Wednesday, October 17, 2007

Random Worries and a Bit of Biking Bliss

Today our vice chair for undergrad stuffs held an advising session for our majors; a couple of weeks ago, she'd asked for volunteers in each subfield to come help advise in break out groups. So, I said I'd help if she needed me.

We have five subfields, and the VC tried to get one person to lead a break out group for each. Our tenure line faculty is almost exactly 50% male and 50% female.

Want to guess what the gender balance of faculty at the session was?

If you said 100% female, you'd be correct! Well, the chair (male) also showed up to speak for a moment and be supportive. And another female faculty member showed up because she's advising for the first time this semester, and thought it would be helpful to her. Count: 5 women, 1 man.

Time: 2 and a half hours. Students at my break out session: about 14.

Have I mentioned lately how happy I am to be spending the next semester in Asia?


I'm worried about my seminar. The men speak way more than the women. I've tried a couple things to try to encourage the women to speak, but I'm not succeeding.

The women DO contribute well when they're leading discussion. And they participate in group stuff. But when we talk as a whole, they aren't speaking as much.

I try to be cognizant, and I'm not seeing men cut off the women, and I don't think I'm cutting them off. I try to give positive and challenging feedback to men and women when they speak. But I'm not confident that I'm actually doing so equally, and that bothers me. I need help with this.

I'm semi-satisfied with the discussion leading. They've been bringing up great questions, but don't press people hard to really bring out stuff from the texts. So I do. But then I'm talking too much. I need help with this, too.


I got an email earlier today from a colleague who bikes (and knows I bike) about a bike thing with the headmaster.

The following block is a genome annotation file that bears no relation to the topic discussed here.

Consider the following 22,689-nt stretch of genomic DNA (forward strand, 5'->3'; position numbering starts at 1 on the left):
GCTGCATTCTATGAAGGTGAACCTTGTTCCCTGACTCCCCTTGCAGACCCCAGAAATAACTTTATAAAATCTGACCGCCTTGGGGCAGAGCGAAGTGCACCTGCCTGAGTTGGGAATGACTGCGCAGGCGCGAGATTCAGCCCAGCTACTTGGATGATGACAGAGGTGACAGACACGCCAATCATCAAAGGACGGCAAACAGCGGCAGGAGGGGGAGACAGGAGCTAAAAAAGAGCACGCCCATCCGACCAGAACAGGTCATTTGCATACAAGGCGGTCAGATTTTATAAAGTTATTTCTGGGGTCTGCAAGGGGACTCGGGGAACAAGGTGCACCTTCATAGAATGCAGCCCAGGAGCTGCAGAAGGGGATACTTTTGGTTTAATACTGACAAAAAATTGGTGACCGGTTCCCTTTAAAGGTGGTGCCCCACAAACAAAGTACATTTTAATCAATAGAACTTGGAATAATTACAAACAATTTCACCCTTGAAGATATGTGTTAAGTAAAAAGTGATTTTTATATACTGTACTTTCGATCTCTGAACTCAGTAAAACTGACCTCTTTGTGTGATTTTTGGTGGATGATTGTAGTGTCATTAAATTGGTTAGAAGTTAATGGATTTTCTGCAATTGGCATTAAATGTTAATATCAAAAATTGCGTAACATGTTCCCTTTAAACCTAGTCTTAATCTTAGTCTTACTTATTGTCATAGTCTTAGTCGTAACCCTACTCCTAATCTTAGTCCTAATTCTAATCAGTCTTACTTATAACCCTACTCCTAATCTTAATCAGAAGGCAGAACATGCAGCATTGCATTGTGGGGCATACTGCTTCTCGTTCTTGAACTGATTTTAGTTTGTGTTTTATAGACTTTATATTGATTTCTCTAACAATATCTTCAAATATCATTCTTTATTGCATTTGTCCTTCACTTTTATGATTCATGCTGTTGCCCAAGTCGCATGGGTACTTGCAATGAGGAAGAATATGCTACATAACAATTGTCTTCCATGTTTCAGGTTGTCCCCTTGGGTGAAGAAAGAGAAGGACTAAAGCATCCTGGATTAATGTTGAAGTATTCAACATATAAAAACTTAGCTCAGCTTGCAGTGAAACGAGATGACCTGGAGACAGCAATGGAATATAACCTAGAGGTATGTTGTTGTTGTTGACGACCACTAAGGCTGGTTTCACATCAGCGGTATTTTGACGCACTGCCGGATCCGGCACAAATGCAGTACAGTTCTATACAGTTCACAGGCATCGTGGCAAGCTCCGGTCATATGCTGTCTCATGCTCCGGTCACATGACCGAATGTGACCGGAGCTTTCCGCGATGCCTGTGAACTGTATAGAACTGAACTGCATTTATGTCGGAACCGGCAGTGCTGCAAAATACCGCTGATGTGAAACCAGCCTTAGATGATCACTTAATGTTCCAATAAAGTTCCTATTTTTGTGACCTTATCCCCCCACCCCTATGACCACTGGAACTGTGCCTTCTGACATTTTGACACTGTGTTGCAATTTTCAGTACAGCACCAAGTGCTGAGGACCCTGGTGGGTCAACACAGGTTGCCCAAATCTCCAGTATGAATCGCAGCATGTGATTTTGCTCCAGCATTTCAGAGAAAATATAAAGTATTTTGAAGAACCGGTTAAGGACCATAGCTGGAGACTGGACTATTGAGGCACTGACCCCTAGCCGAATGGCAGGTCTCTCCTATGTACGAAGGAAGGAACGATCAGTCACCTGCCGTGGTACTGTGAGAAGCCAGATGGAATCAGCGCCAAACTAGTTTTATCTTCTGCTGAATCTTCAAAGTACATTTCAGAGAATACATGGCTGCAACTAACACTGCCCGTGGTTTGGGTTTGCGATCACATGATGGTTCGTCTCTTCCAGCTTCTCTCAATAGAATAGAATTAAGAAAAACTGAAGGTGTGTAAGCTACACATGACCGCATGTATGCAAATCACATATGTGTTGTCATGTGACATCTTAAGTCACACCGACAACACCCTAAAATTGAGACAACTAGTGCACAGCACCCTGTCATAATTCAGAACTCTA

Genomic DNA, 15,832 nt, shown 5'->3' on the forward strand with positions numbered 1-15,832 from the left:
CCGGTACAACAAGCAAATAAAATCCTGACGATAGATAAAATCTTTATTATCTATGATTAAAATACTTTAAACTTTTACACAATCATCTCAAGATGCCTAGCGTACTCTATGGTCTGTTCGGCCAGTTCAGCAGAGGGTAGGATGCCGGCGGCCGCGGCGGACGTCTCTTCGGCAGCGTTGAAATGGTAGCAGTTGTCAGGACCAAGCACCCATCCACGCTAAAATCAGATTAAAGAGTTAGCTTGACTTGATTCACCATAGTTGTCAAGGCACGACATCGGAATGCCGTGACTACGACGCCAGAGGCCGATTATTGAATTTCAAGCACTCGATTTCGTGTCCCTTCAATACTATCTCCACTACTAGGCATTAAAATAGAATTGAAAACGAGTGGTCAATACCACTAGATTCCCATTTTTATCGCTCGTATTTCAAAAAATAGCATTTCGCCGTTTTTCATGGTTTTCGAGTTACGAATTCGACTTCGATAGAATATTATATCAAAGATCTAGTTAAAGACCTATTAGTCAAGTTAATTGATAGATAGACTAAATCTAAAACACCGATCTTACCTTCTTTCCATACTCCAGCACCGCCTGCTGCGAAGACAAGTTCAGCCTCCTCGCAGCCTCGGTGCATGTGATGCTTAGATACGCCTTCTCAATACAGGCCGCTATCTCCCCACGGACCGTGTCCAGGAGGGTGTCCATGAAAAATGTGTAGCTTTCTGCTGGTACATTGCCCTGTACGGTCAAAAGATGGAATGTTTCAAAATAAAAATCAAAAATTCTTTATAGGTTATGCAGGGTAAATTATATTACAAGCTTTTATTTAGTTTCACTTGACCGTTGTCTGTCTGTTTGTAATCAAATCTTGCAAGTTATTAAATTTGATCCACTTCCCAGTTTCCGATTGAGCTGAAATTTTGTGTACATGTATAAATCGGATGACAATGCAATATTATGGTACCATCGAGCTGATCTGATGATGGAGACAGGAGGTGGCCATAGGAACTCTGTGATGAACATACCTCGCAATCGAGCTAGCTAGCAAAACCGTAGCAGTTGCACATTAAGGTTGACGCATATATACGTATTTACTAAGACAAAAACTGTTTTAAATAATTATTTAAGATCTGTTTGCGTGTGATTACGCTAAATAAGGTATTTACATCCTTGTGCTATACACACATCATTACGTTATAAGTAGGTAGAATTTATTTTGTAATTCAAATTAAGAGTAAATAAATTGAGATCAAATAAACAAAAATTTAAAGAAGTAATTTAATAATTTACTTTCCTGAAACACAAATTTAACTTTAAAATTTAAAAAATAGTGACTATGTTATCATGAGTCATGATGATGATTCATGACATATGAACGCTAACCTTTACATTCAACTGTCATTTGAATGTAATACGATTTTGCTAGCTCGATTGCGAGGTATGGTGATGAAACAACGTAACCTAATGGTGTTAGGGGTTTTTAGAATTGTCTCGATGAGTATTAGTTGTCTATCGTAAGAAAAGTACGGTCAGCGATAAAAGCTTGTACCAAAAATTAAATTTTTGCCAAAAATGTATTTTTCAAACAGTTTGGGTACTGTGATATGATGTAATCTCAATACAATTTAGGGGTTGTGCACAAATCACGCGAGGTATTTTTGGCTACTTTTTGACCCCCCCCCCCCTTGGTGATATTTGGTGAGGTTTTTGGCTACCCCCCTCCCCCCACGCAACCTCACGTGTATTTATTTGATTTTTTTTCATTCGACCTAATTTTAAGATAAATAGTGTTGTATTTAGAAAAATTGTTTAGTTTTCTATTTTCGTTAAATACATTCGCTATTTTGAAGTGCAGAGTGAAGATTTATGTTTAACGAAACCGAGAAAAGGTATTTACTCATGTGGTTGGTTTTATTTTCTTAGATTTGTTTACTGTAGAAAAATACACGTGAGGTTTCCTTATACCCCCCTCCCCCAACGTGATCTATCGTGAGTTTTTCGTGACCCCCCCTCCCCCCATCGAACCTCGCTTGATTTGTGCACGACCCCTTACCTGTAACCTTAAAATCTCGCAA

I don't know if I should go.

Why go: networking by bike. Bike. And did I mention, BIKE!

Why not: I don't want to get dropped by a group of mostly men, or make them feel like I'm holding them back. Biking is for fun, not networking or stress.

Maybe the headmaster is a sexist jerk? Maybe he isn't, really, but needs to be a bit more aware of how sexist he can sound? I'm a foolish optimist, aren't I?


I went to the local library this afternoon to learn to use the DVD player and such for the series of presentations I'm doing starting Monday evening. The librarian took me down, and we spent 10 minutes while he decided if the TV was okay. Then he tried to get the DVD thing to work. And it did, except that the remote didn't (and you need the remote to select "menu" and so on, to choose scenes to show). I spent the next 20 minutes while he went to change the batteries, and then decided that it wasn't the batteries, but that it was the wrong remote.

I'm glad he figured it out today, and not on Monday evening with however many local folks hanging out, staring at me. I can sit calmly for half an hour when there's no rush. I get a lot crankier when there are a number of people waiting.

I'm really glad I went in today. Really glad!


I got on my bike today; I wasn't going to go, but then I decided it would be good to get some exercise, so I got things together, and then I got on the bike. And getting on the bike was just gut-wrenchingly good. The smoothness, the rhythm, something just felt so indescribably right that I caught my breath with surprise.

I don't know. I should expect that the bike feels smooth and easy when I get on, right? It feels that way every time. But somehow, I was surprised at how good just getting on felt.

I was really glad I went out.


  1. On the women not talking issue, sometimes really subtle things can help -- I've found just looking at the woman you want to speak up, really briefly, for a second, can get her to talk, if not that time, then the next.

    Or you can be less subtle: "Elizabeth has something to tell us about this," you can say.

    (It would be very cool if Elizabeth actually does has something to say on that topic when you yank her into the spotlight, obviously!)

    Other times I point at reluctant speakers in my best Captain Picard style and say, "What do you think?"

    (This is when I am not being subtle at all.)

    I used to be one of the women who did not talk. This was when I figured screw the fellas, if they didn't want to hear from me, I would keep it to myself. One of my feminist friends said to me, Well, when are you going to start speaking up, then? If not now, when, Levi tells us, and so now I make my students talk. They need to learn to speak up sometime. Why not now?

  2. Going around the room? everybody talks even if to say pass?

  3. Delagar and Timna, Thanks for your suggestions. I'm working on them!